• Volume Usage: This refers to how often or how much a consumer uses a product or service. It can involve assessing the frequency of purchases, consumption, or engagement. For example, consumers may be categorized as light users, moderate users, or heavy users based on the volume of their usage. By considering “Volume Usage” as part of behavioural characteristics, we can tailor our marketing strategies to different user segments. For instance, heavy users might respond well to loyalty programs or bulk purchase discounts, while light users may be targeted with initiatives to increase usage frequency. Analyzing volume usage within behavioural segmentation enables us to understand and respond to the diverse behaviours of our consumer base.
          • Usage Habits: How consumers use products, how frequently, and in what context are behavioural aspects that impact future purchasing decisions.
          • Purchasing Behavior & Preferences: This encompasses how consumers behave when making purchasing decisions and their preferences for certain products, brands, or features.
          • Purchasing History: Examining past purchasing behaviour provides insights into trends, brand loyalty, and the factors that influenced previous buying decisions.
          • Purchase Reasoning & Drivers: Understanding the reasons behind purchases and the drivers that influence decision-making sheds light on the motivations of consumers.
          • Purchase Frequency: This aspect of behaviour looks at how often consumers make a purchase. It helps identify patterns such as frequent buyers, occasional buyers, or seasonal buyers.
          • Types of Products: The choice of products, whether essential or luxury and the specific categories consumers engage with are behavioural indicators.
          • Brand Loyalty and Advocacy: Loyalty to a particular brand is a behavioural characteristic that indicates the likelihood of a consumer repeatedly choosing a specific brand over others.
          • Loyalty Status: Categorizing consumers based on their loyalty to a brand or product. This could include loyal customers, occasional buyers, and switchers.
          • Factors of Perception: Understanding how consumers perceive a product, brand, or industry based on their experiences and interactions provides insights into their behaviour and decision-making.
          • Preferences: Consumer preferences, especially in terms of features, flavours, designs, or variants, are behavioural indicators that influence their choices and usage.
          • Price Sensitivity: This refers to how responsive consumers are to changes in the price of a product or service. Price-sensitive consumers may be more influenced by discounts, promotions, or changes in pricing strategies. Conversely, consumers with low price sensitivity may be less influenced by price fluctuations. Their behaviour may be driven more by other factors such as brand loyalty, perceived quality, or specific product features. Understanding price sensitivity helps in setting competitive and attractive pricing strategies for different segments.
          • Usage Occasion: Refers to the specific situations, occasions, or events when consumers choose to use a product or service, highlighting the context-driven nature of their consumption patterns.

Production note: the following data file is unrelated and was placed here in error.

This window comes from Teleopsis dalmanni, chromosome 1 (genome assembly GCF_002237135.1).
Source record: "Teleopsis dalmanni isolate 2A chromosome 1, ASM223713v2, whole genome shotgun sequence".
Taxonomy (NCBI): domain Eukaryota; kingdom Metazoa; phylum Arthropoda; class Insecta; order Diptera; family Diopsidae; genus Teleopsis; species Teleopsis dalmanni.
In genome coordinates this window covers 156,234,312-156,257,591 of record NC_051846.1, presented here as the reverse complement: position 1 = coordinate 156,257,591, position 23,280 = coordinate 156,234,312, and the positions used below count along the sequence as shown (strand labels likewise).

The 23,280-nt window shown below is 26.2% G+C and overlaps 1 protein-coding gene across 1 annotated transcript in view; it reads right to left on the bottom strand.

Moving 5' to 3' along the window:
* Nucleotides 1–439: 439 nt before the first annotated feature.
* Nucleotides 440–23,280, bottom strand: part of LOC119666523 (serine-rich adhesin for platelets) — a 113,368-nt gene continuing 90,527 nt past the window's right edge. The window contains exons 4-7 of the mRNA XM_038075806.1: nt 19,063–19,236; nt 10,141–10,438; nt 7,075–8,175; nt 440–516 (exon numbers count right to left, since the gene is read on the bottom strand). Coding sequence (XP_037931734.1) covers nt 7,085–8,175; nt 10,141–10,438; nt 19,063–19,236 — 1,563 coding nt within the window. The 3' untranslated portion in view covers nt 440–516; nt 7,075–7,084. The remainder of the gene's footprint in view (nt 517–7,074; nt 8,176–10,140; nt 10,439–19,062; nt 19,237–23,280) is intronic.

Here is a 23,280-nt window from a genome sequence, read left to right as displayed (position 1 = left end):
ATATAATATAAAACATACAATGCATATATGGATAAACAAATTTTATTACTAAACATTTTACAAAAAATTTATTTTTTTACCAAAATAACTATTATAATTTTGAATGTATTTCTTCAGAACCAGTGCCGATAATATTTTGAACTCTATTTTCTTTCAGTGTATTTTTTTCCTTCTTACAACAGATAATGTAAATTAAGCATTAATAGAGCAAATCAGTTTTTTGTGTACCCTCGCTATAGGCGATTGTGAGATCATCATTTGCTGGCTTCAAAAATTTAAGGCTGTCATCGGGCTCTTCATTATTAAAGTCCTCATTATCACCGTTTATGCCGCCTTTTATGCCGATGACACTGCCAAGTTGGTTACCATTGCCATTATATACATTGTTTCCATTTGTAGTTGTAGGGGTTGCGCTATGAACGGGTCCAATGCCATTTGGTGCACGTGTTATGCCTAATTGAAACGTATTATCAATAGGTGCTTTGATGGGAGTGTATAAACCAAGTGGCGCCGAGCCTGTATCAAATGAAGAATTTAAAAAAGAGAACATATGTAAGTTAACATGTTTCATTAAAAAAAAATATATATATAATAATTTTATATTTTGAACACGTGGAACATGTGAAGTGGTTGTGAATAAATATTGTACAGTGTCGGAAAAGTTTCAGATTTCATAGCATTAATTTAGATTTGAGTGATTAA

• Benefit Expectations or Intended Benefits of Use: Understanding the specific benefits consumers seek from the product. It falls under the broader umbrella of understanding how consumers interact with a product or service and the anticipated outcomes or benefits they expect from their usage. This aspect provides insights into the motivations and goals that drive consumer behaviour. By assessing benefit expectations, we can tailor our marketing strategies to meet or exceed these anticipated benefits, thereby enhancing consumer satisfaction and loyalty.
          • Readiness Stage: Assessing consumers’ readiness to make a purchase, whether they are in the awareness, consideration, or decision stage.
          • User Status: Distinguishing between first-time buyers, repeat buyers, and potential buyers.
          • Media Consumption: The channels consumers use to consume information, whether through traditional media, social media, or other platforms, influence their behaviour.
          • Brand Interactions: Understanding how consumers engage with and perceive a brand, including their attitudes toward advertising and promotional activities.
          • Interactions with Apps/Websites/Businesses: Consumer interactions with digital platforms and businesses, online or offline, provide valuable data on preferences and engagement.

          By incorporating behavioural segmentation, we can enhance our understanding of how consumers interact with the market dynamically. This approach allows us to tailor marketing strategies based on the specific behaviours and preferences exhibited by different consumer segments.

          #2 Industrial Markets

          Firmographics: Firmographics are to B2B markets what demographics are to consumer markets. Firmographics refer to the characteristics and attributes that describe businesses or organizations rather than individual consumers.

          • End-use: How the product or service is ultimately used by the industrial customer.
          • Market size: The size of the target market, often categorized by revenue or other relevant metrics.
          • Product specifications: Detailed specifications and requirements for the product or service.
          • Industry: The industry in which the business operates or intends to target.
          • Standard Industrial Classification (SIC) Code: A system for classifying industries based on specific activities.